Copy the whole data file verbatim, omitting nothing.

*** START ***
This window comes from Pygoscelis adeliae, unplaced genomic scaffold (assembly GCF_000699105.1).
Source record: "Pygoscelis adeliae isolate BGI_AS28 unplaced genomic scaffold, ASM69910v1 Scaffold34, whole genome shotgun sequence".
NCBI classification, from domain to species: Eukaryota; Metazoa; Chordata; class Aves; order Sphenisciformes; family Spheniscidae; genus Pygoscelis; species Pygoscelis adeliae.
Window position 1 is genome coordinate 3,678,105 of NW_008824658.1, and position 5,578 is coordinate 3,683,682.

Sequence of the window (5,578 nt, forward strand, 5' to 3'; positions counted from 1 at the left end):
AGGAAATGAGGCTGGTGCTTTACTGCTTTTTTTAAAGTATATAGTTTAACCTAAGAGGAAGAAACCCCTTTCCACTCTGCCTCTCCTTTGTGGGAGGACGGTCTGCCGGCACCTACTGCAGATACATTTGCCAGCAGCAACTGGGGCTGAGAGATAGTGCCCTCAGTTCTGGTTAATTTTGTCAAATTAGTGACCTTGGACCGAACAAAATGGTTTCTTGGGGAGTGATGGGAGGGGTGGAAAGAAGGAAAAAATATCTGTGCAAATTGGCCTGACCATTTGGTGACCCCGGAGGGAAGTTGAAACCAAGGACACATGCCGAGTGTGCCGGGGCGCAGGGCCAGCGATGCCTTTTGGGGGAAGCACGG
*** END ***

This window comes from Pygoscelis adeliae, unplaced genomic scaffold (assembly GCF_000699105.1).
Source record: "Pygoscelis adeliae isolate BGI_AS28 unplaced genomic scaffold, ASM69910v1 Scaffold34, whole genome shotgun sequence".
NCBI classification, from domain to species: Eukaryota; Metazoa; Chordata; class Aves; order Sphenisciformes; family Spheniscidae; genus Pygoscelis; species Pygoscelis adeliae.
Window position 1 is genome coordinate 3,678,105 of NW_008824658.1, and position 5,578 is coordinate 3,683,682.

Sequence of the window (5,578 nt, forward strand, 5' to 3'; positions counted from 1 at the left end):
AGGAAATGAGGCTGGTGCTTTACTGCTTTTTTTAAAGTATATAGTTTAACCTAAGAGGAAGAAACCCCTTTCCACTCTGCCTCTCCTTTGTGGGAGGACGGTCTGCCGGCACCTACTGCAGATACATTTGCCAGCAGCAACTGGGGCTGAGAGATAGTGCCCTCAGTTCTGGTTAATTTTGTCAAATTAGTGACCTTGGACCGAACAAAATGGTTTCTTGGGGAGTGATGGGAGGGGTGGAAAGAAGGAAAAAATATCTGTGCAAATTGGCCTGACCATTTGGTGACCCCGGAGGGAAGTTGAAACCAAGGACACATGCCGAGTGTGCCGGGGCGCAGGGCCAGCGATGCCTTTTGGGGGAAGCACGG